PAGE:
Print and Mail Outsourcing

Print and mail outsourcing is the process of hiring a third party to undertake the printing and distribution of documents. It is the traditional sub-segment of document process outsourcing or the transfer of responsibility for document-intensive processes from an organization to a service provider. Print and mail outsourcing generally refers to outsourced printing, scanning and mailroom services instead of an outsourced process. In many cases, the entire document process is outsourced, including design, scanning and capture, printing, reproduction, quality control, archiving and mailroom services. 

Outsourced Print and Mail Services

Print and mail outsourcing services can be categorized into operational and promotional or marketing communications. Operational print and mail services support an organization’s internal activities. The materials include stationery, manuals, memos, and other company documents. On the other hand, promotional print and mail services supports the organization’s marketing communications campaign. Materials include leaflets, posters, banners, packaging, brochures, direct mail and other sales collaterals.

Companies that outsource print and mail activities may need discrete services or end-to-end document printing and distribution support. End-to-end services encompass every step of the print and mail process: concept development, design, customization, printing, document reproduction, distribution, storage and post-production services (return mail management, warehousing, etc.).

Print and mail outsourcing continues to grow as print and electronic communications become integrated and companies seek solutions to improve workflows, automate processes, reduce the paper trail and reduce costs. Chief marketing officers (CMOs) who are responsible for driving growth are also beginning to understand that in-house marketing campaigns need to be run like an operational department. CMOs are thus turning to outside experts that can better turn incremental investment into sales and improve corporate brand value.

One of the biggest benefits of outsourced print and mail services is lower costs. Print and mail outsourcing is a cost-effective way for companies to maximize their document printing and distribution budgets. In particular, letting an outside expert handle printing and mailing of marketing communications can help firms reduce the printing budget by 30 percent or more and drive revenue growth.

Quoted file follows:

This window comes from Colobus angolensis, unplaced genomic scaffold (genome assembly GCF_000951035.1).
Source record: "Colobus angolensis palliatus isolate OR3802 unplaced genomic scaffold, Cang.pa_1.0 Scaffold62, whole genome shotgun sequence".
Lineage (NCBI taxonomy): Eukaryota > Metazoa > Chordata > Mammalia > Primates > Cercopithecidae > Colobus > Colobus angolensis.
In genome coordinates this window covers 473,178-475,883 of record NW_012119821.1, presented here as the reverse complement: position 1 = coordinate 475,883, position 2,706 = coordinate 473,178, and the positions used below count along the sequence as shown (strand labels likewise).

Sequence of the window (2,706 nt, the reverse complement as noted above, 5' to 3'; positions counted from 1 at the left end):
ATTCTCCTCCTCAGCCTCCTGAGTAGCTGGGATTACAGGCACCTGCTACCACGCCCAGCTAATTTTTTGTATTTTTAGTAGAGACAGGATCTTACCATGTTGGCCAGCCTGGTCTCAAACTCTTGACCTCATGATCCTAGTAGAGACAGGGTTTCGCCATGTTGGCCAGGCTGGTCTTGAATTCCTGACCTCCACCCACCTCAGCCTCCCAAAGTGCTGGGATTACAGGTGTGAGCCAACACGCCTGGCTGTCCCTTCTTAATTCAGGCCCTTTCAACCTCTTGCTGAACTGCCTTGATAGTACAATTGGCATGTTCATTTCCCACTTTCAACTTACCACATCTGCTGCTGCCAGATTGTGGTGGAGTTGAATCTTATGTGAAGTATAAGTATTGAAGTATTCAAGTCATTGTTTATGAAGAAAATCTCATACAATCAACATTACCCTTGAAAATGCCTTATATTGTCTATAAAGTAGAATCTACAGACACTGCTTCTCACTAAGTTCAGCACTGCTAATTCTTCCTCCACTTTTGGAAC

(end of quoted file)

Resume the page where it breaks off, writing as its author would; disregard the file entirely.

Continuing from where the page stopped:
Print and Mail Outsourcing Growth Drivers

Third parties have been offering traditional print and mail services to organizations since the advent of the modern printing press. Technological innovations such as the copy machine by Xerox, CMYK printing and the laser printer have further broadened the capabilities of printing and document processing companies. 

Outsourcing of print and mail services in the U.S. was popular with financial services companies in the early 1990s, around the same time IT companies started outsourcing technology services locally and offshore. Due to the sheer volume of paperwork, printing and document distribution activities in banks and financial institutions, many firms began to seek partnerships with service providers that can do the job more effectively, quickly and affordably.

The outsourcing of print and mailroom services has grown exponentially over the past decade as businesses turned to third parties to help them reduce cost, improve productivity, and achieve eco-sustainability. The first generation of print and mail outsourcing engagements saw companies seeking mainly to cut costs and boost productivity. In North America and Europe, many businesses followed the general trend from local to offshore outsourcing to further drive down spending. Many service providers claim to save clients up to 30 percent through end-to-end services. Yet organizations continue to face pressure to save more money while increasing process efficiency and driving innovation.

Today, print and mail service providers, their clients and outsourcing engagements have matured with experience. The second and third generations of print and mail outsourced engagements are characterized by more demanding clients seeking added value and business transformation and vendors with new opportunities to extend the scope of services and support all types and sizes of businesses.